If I gleaned another pithy life lesson from my garden today — which I didn’t — it for sure would not be “live and let live.” It’s a good sentiment, and one I would love to follow, but certain garden aggressors, not just weeds, tend to turn the adage too much to their advantage, overshadowing and choking out shyer plants. I do understand aggression is the way of the world, especially in a garden, but that doesn’t mean I have to like it. Nor do I have to like getting aggressive myself, but sometimes it’s necessary to become destructive in order to give less aggressive plants a chance.
Today was my day to try to control some of the aggressors that are way too successful at growing beyond their allotted boundaries. As I mentioned before, I got so tired of battling the Bermuda grass all summer that I broke my no-chemical resolve and purchased an herbicide a couple of weeks ago that’s supposed to control Bermuda grass. The first application didn’t do anything, nor did the second, so I sprayed again today. I’m keeping my fingers crossed that the herbicide will work this time, though I have no real hope of it doing so. Belatedly, I read the FAQs, and found out that this product might take up to seven applications, which means to me that using the stuff is an expensive ploy to make them money and give me something to do while I wait until the weedy grass goes dormant for the year.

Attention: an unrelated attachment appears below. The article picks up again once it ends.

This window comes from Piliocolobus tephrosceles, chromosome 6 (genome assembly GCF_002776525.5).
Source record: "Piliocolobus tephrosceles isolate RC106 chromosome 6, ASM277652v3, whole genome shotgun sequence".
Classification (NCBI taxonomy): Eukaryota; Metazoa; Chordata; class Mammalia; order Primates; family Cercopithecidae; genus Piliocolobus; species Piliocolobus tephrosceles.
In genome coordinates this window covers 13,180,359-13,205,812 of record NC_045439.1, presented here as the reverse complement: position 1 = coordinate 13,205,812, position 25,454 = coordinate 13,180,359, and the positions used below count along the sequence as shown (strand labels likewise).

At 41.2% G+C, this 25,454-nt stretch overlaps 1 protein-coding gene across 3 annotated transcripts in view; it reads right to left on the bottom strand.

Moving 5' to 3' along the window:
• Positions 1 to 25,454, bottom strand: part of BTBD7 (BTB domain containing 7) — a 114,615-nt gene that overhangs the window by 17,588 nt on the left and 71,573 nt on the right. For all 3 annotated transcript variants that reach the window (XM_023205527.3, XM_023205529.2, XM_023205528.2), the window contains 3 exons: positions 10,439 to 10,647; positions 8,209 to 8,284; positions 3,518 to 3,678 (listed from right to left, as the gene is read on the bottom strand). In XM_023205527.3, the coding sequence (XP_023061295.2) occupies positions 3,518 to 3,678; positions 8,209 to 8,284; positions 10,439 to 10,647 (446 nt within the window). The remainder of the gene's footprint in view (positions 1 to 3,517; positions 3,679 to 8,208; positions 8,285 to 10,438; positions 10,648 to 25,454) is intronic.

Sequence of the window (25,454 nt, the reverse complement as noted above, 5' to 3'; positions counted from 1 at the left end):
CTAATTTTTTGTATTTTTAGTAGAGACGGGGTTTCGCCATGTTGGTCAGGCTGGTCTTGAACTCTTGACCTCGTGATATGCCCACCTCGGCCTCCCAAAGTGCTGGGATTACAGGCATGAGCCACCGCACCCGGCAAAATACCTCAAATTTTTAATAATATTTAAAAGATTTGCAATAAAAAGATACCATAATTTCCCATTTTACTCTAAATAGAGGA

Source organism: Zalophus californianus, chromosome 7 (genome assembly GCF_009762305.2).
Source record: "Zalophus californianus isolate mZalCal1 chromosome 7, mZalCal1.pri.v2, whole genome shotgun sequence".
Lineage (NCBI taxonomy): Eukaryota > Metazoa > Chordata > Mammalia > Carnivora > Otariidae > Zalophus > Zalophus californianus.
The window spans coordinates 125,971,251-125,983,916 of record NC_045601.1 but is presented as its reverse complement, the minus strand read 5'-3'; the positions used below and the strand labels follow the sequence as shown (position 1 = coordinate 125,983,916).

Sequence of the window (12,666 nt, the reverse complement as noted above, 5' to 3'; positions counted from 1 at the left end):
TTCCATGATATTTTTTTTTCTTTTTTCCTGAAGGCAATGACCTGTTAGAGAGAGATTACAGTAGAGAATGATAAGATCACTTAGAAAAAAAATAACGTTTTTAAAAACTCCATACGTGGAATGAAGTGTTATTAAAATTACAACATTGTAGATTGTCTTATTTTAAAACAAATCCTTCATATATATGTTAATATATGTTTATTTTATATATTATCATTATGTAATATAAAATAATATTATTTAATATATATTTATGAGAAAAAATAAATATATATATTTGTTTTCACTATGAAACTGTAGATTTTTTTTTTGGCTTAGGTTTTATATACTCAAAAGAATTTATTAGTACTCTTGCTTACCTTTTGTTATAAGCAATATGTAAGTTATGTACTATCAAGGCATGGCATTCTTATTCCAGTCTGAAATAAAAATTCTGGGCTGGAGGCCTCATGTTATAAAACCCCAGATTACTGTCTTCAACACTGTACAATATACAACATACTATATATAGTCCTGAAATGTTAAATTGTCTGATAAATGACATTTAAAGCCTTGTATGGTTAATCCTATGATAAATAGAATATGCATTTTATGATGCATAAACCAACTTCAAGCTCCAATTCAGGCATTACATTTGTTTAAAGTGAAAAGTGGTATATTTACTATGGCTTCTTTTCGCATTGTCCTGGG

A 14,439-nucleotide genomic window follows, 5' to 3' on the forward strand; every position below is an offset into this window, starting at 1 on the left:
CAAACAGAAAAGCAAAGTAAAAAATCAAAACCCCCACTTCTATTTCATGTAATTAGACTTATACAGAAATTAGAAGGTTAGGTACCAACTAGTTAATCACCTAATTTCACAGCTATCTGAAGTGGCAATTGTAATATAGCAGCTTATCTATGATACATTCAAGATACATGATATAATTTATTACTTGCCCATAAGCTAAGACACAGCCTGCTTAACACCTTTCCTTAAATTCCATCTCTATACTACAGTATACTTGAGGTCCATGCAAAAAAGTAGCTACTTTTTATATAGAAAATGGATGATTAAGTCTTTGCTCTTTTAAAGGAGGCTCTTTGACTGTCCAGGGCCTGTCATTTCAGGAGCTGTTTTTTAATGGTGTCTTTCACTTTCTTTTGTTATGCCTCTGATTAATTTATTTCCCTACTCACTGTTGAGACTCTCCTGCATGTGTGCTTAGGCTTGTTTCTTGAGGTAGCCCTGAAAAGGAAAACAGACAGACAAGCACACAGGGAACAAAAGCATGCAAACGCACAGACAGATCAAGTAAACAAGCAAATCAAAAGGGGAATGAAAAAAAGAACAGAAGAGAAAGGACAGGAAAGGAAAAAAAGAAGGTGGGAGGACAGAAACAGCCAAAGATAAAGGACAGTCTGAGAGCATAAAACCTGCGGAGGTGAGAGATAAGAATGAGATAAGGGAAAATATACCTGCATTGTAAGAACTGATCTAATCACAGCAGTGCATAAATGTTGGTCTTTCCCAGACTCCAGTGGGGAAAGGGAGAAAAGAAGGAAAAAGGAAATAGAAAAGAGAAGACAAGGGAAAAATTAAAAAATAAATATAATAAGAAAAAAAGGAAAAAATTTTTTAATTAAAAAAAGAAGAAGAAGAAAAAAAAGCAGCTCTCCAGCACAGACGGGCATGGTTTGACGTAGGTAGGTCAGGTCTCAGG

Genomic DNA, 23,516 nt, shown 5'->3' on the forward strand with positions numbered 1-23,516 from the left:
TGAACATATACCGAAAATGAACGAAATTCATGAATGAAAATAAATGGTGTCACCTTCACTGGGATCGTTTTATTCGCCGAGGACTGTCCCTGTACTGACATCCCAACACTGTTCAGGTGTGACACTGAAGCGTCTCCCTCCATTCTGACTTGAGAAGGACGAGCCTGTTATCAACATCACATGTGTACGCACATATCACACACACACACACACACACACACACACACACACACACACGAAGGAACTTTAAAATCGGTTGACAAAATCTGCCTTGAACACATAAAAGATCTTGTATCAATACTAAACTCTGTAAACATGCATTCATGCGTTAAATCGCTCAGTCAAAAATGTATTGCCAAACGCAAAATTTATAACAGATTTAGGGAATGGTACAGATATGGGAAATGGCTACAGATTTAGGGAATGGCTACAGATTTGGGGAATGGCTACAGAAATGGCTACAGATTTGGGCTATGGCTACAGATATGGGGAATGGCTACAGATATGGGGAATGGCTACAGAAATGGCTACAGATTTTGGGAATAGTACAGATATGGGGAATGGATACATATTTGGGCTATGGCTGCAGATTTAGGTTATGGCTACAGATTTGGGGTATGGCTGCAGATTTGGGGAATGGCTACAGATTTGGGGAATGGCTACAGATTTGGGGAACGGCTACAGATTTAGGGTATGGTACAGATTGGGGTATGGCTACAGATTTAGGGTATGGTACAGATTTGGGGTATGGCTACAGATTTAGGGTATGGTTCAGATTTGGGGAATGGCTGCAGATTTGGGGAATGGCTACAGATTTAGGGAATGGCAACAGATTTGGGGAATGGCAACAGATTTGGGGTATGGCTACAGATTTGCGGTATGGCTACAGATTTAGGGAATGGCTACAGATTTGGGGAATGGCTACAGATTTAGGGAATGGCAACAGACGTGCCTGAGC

I also hacked off some of the far-reaching branches of my tomatillo plant. I wasn’t particularly interested in growing tomatillos, but I was gifted with a seedling, so I stuck it in a bare spot in my garden. Until I pruned the plant, it seemed to have taken over the entire area. It completely buried my violets, and it smothered my chrysanthemums just when the mums are starting to bud and need to see the sun. The tomatillo plant had grown so big that even after my hatchet job, most of the plant is still there, so hopefully all I did with my destruction was restore a bit of balance.
At the beginning of mosquito season, I’d sprayed my yard with a repellant, but it seems to have worn off because my arms are now decorated with several hugely swollen areas where the bugs feasted. Of course, if I had worn my magic anti-mosquito shirt, I would still be itch-free, but I didn’t bother to put on the shirt before stepping outside for just a minute early yesterday, and now I am paying for my lapse. (There really is such a thing as a mosquito repellant shirt. You can buy them, or you can buy permethrin and make your own, which is what I do.)
Because of all that, I should have also sprayed my yard with a mosquito repellant today, but after dealing with the herbicide, I didn’t want to inundate the place with yet another chemical, so maybe I’ll do it another day.
Live and let live? Apparently not.
Pat Bertram is the author of intriguing fiction and insightful works of grief.